Leonard Wantchekon grew up as a shy boy with humble aspirations to be a maths teacher in his hometown of Benin, in West Africa. However, his extraordinary life story and strong purpose to make Africa “a better place to live” led him to become a professor at Princeton and create the African School of Economics, the host of this year’s Africa Meeting of the Econometric Society.
“When I was a kid, I just wanted to become a maths teacher,” says Leonard. “I was so inspired by one of my high school maths algebra teacher, I wanted to be like him.” But life, as they say, had different plans for Leonard. An encounter with student activists in the 1970s led him to become a committed social and political activist in his home country, the Republic of Benin. But a year in prison and six months in a torture chamber in the city of Cotonou, where he was tortured for assembling protests against the country’s dictator Mathieu Kerekou, followed by a dramatic escape to Canada, changed the course of his life.
He describes his purpose in life to “help make Africa a better place to live, to make Africa better represented and to get Africans to have a voice in the future of their continent.” His time as a grassroots activist was a transformative period in his life, but it also helped bring some clarity.
“I started thinking [that] making the world a better place doesn’t necessarily mean becoming a politician or running for office. Social entrepreneurship, building a university or a think tank can work to do just that. When I escaped from prison in 1985 I discovered a new purpose, building an institution for learning and research.”
Leonard pursued a professorship in politics in economics at Princeton University in the US, but Benin was always at the front of his mind. In 2014, he opened the African School of Economics (ASE), a pan-African university headquartered in Abomey-Calavi in Benin, which was spun out of the Institute for Empirical Research in Political Economy (IERPE).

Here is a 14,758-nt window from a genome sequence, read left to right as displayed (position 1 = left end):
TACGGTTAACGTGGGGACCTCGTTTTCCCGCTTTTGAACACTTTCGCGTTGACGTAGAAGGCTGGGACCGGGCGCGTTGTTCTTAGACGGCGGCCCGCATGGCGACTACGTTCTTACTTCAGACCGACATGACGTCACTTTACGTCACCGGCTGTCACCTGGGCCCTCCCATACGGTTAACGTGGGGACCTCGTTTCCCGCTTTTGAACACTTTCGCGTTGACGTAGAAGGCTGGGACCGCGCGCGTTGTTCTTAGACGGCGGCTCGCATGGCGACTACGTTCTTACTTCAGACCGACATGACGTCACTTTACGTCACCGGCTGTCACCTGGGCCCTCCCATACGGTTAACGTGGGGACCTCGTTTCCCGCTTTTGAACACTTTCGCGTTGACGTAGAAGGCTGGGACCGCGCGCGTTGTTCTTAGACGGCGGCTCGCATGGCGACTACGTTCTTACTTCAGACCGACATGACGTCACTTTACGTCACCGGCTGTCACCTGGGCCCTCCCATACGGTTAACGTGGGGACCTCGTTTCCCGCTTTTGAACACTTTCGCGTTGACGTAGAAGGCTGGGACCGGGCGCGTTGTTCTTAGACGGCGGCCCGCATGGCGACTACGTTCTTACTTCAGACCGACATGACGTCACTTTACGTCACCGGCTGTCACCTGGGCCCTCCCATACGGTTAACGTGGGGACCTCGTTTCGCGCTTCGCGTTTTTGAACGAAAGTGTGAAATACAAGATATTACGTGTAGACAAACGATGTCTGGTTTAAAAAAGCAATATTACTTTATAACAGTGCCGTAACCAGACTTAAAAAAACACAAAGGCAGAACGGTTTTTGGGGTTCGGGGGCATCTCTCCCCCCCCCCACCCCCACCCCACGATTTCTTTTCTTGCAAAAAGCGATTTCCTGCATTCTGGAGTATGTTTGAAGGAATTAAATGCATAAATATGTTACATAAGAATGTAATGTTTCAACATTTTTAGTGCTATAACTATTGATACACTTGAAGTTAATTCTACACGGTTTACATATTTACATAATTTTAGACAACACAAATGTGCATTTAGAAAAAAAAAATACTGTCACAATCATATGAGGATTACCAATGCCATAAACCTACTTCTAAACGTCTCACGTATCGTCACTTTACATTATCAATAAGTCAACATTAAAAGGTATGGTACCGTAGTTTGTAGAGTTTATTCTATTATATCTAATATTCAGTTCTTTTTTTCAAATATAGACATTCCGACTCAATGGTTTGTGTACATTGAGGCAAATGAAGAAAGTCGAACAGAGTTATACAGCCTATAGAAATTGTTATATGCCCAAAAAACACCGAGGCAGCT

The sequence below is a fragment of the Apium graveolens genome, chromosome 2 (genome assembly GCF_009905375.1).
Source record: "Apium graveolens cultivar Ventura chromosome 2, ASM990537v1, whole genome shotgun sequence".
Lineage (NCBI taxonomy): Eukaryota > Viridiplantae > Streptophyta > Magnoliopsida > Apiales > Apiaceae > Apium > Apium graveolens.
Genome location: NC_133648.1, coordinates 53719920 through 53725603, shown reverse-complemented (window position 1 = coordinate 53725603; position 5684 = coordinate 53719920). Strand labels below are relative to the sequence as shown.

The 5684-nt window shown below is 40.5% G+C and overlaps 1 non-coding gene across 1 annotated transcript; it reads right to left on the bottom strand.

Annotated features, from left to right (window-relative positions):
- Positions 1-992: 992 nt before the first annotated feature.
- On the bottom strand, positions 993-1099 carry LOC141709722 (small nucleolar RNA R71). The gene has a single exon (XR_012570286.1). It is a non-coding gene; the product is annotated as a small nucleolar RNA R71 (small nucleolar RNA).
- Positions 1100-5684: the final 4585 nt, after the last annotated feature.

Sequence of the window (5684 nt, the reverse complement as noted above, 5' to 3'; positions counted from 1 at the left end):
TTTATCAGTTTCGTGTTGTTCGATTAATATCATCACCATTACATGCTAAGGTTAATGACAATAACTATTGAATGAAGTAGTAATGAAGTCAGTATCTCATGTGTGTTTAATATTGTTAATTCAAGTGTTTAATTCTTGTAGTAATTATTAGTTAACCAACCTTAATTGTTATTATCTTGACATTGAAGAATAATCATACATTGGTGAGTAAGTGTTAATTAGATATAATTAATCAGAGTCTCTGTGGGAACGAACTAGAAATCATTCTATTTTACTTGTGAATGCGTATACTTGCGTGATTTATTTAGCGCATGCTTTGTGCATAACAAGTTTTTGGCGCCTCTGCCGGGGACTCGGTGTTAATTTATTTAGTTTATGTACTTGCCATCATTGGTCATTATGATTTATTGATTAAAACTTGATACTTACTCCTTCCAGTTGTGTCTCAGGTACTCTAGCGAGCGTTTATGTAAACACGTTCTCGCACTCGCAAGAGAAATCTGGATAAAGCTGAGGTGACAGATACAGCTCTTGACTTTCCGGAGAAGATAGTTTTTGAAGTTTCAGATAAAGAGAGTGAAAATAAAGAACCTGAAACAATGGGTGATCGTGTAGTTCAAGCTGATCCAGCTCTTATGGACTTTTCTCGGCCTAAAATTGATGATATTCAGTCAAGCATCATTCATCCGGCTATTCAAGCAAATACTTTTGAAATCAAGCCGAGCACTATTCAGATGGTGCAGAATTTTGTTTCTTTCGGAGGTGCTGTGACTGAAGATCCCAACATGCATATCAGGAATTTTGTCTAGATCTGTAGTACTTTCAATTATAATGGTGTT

The primary purpose of ASE is to bring academic excellence in economics to Africa; its long-term objective is to educate the next generation of academics, policymakers and politicians. Leonard says, “We train people who will become policymakers tomorrow. Many of our students are working today as advisers, some might run for office tomorrow.”
Damase Sossou is just one of many success stories; the Benin-based statistician studied for a Masters degree in Public Economy and Applied Statistics at ASE’s predecessor, the IERPE, from 2006 to 2008. Since then, he has worked on designing and evaluating African development programmes and public policies, working with the likes of the World Bank and the Benin Prime Minister’s Office to advance the cause of “rigorous evaluation” in Africa. He helped build the West Africa Capacity Building and Impact Evaluation Program, an initiative to promote the concept of evaluation in eight governments.
ASE plays a role in promoting this modern, quantitative and qualitative analytical approach to economics. Beyond that, it can even contribute to economics knowledge worldwide by bringing the African experience and perspective, believes Leonard. The university has attracted student talent from as far afield as the US and Mexico.
Leonard has big plans for the university. ASE currently offers only graduate studies to around 123 students, but from September it will open an undergraduate programme. It also has partnerships with 17 institutions worldwide and is set to partner with more universities to create a graduate programme in the United States. Furthermore, ASE is exploring exchange programmes with universities in Europe, as well as campuses in other regions of Africa, such as East Africa.
Leonard says, “One of the reasons we want to do this is to make an important contribution to inclusion and diversity in academics worldwide. It’s important that young people who have experienced social and political and economic life in Africa can bring their unique perspective to economics, not just in Africa but elsewhere.”
Currently, Leonard lives in Princeton with his wife, Catherine Kossou, Associate Dean of Finance at Princeton University, while his two adult children live in Boston and New York. He spends about a quarter of the year in Africa. Now that his dream is coming to fruition, he plans on spending eight months of the year there. He says, “Given the plan to expand ASE worldwide, and for me to remain a global scholar in political economy and development economics, I will definitely be spending at least a trimester abroad.”
The boy from Benin is coming home.